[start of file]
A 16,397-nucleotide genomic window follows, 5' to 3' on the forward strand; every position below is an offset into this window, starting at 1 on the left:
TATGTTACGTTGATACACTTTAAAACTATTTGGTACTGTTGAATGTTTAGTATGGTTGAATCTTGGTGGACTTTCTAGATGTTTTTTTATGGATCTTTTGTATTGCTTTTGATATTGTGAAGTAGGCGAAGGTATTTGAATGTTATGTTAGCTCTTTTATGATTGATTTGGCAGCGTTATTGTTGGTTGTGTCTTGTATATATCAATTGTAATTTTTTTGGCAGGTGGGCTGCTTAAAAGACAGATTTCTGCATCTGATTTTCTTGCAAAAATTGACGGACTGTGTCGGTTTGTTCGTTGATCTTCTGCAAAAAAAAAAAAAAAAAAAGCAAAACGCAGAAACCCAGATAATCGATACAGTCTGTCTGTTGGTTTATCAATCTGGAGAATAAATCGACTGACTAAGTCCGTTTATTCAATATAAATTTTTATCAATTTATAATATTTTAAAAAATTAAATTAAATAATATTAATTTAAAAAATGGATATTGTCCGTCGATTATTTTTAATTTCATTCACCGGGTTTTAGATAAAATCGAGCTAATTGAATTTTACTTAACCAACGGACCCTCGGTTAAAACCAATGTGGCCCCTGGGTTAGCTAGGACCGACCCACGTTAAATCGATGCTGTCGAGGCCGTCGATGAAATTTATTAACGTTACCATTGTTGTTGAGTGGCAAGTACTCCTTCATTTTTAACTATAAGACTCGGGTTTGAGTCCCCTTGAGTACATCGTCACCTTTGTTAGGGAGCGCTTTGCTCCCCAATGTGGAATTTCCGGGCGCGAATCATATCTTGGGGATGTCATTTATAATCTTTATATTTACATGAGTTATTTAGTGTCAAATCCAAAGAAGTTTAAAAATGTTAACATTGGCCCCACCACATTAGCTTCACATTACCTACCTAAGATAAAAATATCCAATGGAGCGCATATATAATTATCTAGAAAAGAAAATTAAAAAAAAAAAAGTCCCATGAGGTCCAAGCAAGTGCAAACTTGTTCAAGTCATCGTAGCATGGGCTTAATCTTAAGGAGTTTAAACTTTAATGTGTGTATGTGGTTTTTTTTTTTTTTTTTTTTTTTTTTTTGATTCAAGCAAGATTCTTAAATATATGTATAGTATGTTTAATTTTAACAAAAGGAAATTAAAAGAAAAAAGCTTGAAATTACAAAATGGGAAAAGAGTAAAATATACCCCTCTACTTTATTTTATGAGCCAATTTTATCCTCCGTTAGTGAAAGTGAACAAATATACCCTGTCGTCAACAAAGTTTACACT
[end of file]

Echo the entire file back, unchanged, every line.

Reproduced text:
A 16,397-nucleotide genomic window follows, 5' to 3' on the forward strand; every position below is an offset into this window, starting at 1 on the left:
TATGTTACGTTGATACACTTTAAAACTATTTGGTACTGTTGAATGTTTAGTATGGTTGAATCTTGGTGGACTTTCTAGATGTTTTTTTATGGATCTTTTGTATTGCTTTTGATATTGTGAAGTAGGCGAAGGTATTTGAATGTTATGTTAGCTCTTTTATGATTGATTTGGCAGCGTTATTGTTGGTTGTGTCTTGTATATATCAATTGTAATTTTTTTGGCAGGTGGGCTGCTTAAAAGACAGATTTCTGCATCTGATTTTCTTGCAAAAATTGACGGACTGTGTCGGTTTGTTCGTTGATCTTCTGCAAAAAAAAAAAAAAAAAAAGCAAAACGCAGAAACCCAGATAATCGATACAGTCTGTCTGTTGGTTTATCAATCTGGAGAATAAATCGACTGACTAAGTCCGTTTATTCAATATAAATTTTTATCAATTTATAATATTTTAAAAAATTAAATTAAATAATATTAATTTAAAAAATGGATATTGTCCGTCGATTATTTTTAATTTCATTCACCGGGTTTTAGATAAAATCGAGCTAATTGAATTTTACTTAACCAACGGACCCTCGGTTAAAACCAATGTGGCCCCTGGGTTAGCTAGGACCGACCCACGTTAAATCGATGCTGTCGAGGCCGTCGATGAAATTTATTAACGTTACCATTGTTGTTGAGTGGCAAGTACTCCTTCATTTTTAACTATAAGACTCGGGTTTGAGTCCCCTTGAGTACATCGTCACCTTTGTTAGGGAGCGCTTTGCTCCCCAATGTGGAATTTCCGGGCGCGAATCATATCTTGGGGATGTCATTTATAATCTTTATATTTACATGAGTTATTTAGTGTCAAATCCAAAGAAGTTTAAAAATGTTAACATTGGCCCCACCACATTAGCTTCACATTACCTACCTAAGATAAAAATATCCAATGGAGCGCATATATAATTATCTAGAAAAGAAAATTAAAAAAAAAAAAGTCCCATGAGGTCCAAGCAAGTGCAAACTTGTTCAAGTCATCGTAGCATGGGCTTAATCTTAAGGAGTTTAAACTTTAATGTGTGTATGTGGTTTTTTTTTTTTTTTTTTTTTTTTTTTTGATTCAAGCAAGATTCTTAAATATATGTATAGTATGTTTAATTTTAACAAAAGGAAATTAAAAGAAAAAAGCTTGAAATTACAAAATGGGAAAAGAGTAAAATATACCCCTCTACTTTATTTTATGAGCCAATTTTATCCTCCGTTAGTGAAAGTGAACAAATATACCCTGTCGTCAACAAAGTTTACACT